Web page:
[Patricia Vasquez, Energy Compass, January 3, 2003]

            “After a year that saw the economy shrink by an estimated 10% and left more than half its population living below the poverty line, Argentina is showing tentative signs of recovery. A string of loan defaults has cut it off from international borrowing, but the government has lifted some of the restrictions imposed under its year-long freeze on bank deposits, and Argentineans are starting to spend again.”

January 3, 2003Argentine presidential election set for April 2003

[“Argentine presidential election set for April 27, 2003”, Madrid EFE, January 3, 2003]

“ Today the Argentine government made official the timetable which provides for the holding of presidential and vice-presidential elections on [Sunday] 27 April and a possible second round on [Sunday] 18 May...”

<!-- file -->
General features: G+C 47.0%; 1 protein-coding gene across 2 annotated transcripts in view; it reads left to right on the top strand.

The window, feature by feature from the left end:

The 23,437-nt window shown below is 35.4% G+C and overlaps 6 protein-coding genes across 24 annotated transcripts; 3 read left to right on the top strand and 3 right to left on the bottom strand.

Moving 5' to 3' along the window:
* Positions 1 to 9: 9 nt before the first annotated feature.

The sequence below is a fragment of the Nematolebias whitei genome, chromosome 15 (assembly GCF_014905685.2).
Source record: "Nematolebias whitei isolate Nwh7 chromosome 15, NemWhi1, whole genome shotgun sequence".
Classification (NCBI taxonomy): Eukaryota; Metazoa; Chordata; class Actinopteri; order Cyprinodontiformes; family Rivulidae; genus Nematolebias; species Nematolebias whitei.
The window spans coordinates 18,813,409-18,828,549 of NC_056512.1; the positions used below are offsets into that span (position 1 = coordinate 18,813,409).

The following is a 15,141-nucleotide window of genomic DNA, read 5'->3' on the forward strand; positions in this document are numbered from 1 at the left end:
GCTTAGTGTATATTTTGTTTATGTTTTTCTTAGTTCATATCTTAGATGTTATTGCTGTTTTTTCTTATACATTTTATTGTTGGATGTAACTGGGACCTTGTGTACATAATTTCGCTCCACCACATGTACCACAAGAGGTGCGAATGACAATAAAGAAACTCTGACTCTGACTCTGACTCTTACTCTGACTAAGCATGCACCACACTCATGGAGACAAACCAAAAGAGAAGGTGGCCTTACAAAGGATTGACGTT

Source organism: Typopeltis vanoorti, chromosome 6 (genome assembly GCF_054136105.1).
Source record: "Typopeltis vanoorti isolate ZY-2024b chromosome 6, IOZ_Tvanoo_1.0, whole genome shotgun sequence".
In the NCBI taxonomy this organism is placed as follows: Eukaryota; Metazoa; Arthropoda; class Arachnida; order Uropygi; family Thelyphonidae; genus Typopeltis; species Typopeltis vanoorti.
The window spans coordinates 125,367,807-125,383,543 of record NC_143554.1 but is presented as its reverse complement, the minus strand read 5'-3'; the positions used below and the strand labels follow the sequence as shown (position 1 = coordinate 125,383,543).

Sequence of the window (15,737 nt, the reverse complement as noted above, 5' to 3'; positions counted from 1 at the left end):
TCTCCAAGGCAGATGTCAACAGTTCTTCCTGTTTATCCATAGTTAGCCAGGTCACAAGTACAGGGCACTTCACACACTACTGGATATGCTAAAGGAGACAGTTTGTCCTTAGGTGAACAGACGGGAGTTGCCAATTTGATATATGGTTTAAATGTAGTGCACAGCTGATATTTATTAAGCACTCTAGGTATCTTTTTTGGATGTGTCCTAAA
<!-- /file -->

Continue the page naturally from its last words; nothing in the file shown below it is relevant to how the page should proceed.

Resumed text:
January 6, 2003, “Carrió, Three Others Lead Polls in Argentina”

[ACANAFE (Panamanian independent news service), January 6, 2003, AFS number LAP2003010600005]

            “Three Peronist Party politicians and center-left legislator Elisa Carrio are the leading contenders for Argentina's presidency, separated by less than two percentage points, according to poll results published Monday by the La Nación newspaper”


            “The survey, conducted by the Ibope polling firm Dec. 30-Jan. 3, gave former President Adolfo Rodriguez Saa 12.5 percent of the vote.”


            “Other Peronist hopefuls included Santa Cruz Gov. Nestor Kirchner, who was in second place with 11.8 percent of the vote, and former President Carlos Menem, who served from 1989 to 1999, with 10.2 percent. Carrio, candidate for the leftist Alternative for a Republic of Equals, would get 11.1 percent of the vote if the election were held today.”